Walter Halben Butler
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Walter Halben Butler
Walter Halben Butler
Walter H. Butler (Iowa Congressman).jpg
Louisville Courier-Journal, December 31, 1894
Member of the U.S. House of Representatives
from Iowa's 4th district

1891-1893
Joseph H. Sweney
Thomas Updegraff
Personal details
Born(1852-02-13)February 13, 1852
Springboro, Pennsylvania, U.S.
DiedApril 24, 1931(1931-04-24) (aged 79)
Kansas City, Missouri, U.S.
Resting placeForest Hill Cemetery, Kansas City, Missouri, U.S.
Political partyDemocratic

Walter Halben Butler (February 13, 1852 - April 24, 1931) was a lawyer, teacher, newspaper publisher, and one-term Democratic U.S. Representative from Iowa's 4th congressional district, then located in northeastern Iowa.

Biography

Born in Springboro, Pennsylvania on February 13, 1852,[1] Butler moved to Minnesota in 1868 with his parents, who settled in Mankato, in Blue Earth County.[2] He attended public and private schools, and graduated from the University of Wisconsin-Madison in 1875.[2] He was a wrestler and sprinter there, and is credited as the first to run the 100-yard dash in 10 seconds.[3]

After studying law, he was admitted to the bar in 1875 and commenced practice in Princeton, Wisconsin.[2] He moved to Iowa in 1876 and taught school at La Porte City until 1878, and at Manchester until 1880.[2]

He moved to West Union, Iowa, in 1883 and became owner and publisher of the Fayette County Union.[2] From 1885 to 1889, he served as superintendent of the Railway Mail Service's tenth division, at St. Paul, Minnesota.[2] He returned to West Union, and resumed his former newspaper pursuits.[2]

In 1890, Butler was nominated as a Democrat to run against incumbent Republican U.S. House Representative Joseph Henry Sweney from the 4th congressional district.[2] After defeating Sweney in the general election as part of a Democratic landslide, he served in the Fifty-second Congress.[2] In 1892 he was defeated in his first re-election bid, by former Republican Congressman Thomas Updegraff.[2] Butler served in Congress from March 4, 1891 to March 3, 1893.[2]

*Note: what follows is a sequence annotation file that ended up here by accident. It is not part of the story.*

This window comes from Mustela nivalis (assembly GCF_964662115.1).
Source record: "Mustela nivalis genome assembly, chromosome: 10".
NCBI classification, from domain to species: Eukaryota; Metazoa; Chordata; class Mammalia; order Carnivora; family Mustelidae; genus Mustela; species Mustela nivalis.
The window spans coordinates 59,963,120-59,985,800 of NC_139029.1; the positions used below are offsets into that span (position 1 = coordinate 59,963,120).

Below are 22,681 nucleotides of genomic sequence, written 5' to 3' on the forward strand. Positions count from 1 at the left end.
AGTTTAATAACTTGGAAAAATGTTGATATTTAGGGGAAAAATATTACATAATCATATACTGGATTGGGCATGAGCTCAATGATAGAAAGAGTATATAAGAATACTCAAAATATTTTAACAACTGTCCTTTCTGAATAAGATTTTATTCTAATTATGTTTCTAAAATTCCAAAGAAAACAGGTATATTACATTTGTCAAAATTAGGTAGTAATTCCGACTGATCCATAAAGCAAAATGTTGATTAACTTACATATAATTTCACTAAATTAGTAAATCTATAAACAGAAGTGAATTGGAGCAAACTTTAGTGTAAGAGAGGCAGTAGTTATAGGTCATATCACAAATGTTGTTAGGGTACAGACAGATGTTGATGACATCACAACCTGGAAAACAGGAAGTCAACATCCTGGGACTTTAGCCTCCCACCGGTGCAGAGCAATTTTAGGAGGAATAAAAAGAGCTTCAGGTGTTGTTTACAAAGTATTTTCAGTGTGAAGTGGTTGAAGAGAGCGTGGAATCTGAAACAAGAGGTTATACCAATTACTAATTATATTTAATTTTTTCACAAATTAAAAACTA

After leaving Congress, he returned to northeastern Iowa for five years.[2] He moved to Des Moines, Iowa, in 1897 and to Kansas City, Missouri, in 1907.[2] He engaged in the real estate and loan business and, later in banking.[2] He died in Kansas City on April 24, 1931.[2][3] He was interred at Forest Hill Cemetery in Kansas City.[2]

References

  1. ^ History of Iowa, p. 35.
  2. ^ a b c d e f g h i j k l m n o p Iowa Biographical Dictionary, p. 120.
  3. ^ a b "First 10-Second Man and Legislator Dies". Jefferson City Post-Tribune. April 24, 1931. p. 1. Retrieved 2018 – via Newspapers.com.open access

Sources

Books

External links

 This article incorporates public domain material from the Biographical Directory of the United States Congress website http://bioguide.congress.gov.


  This article uses material from the Wikipedia page available here. It is released under the Creative Commons Attribution-Share-Alike License 3.0.

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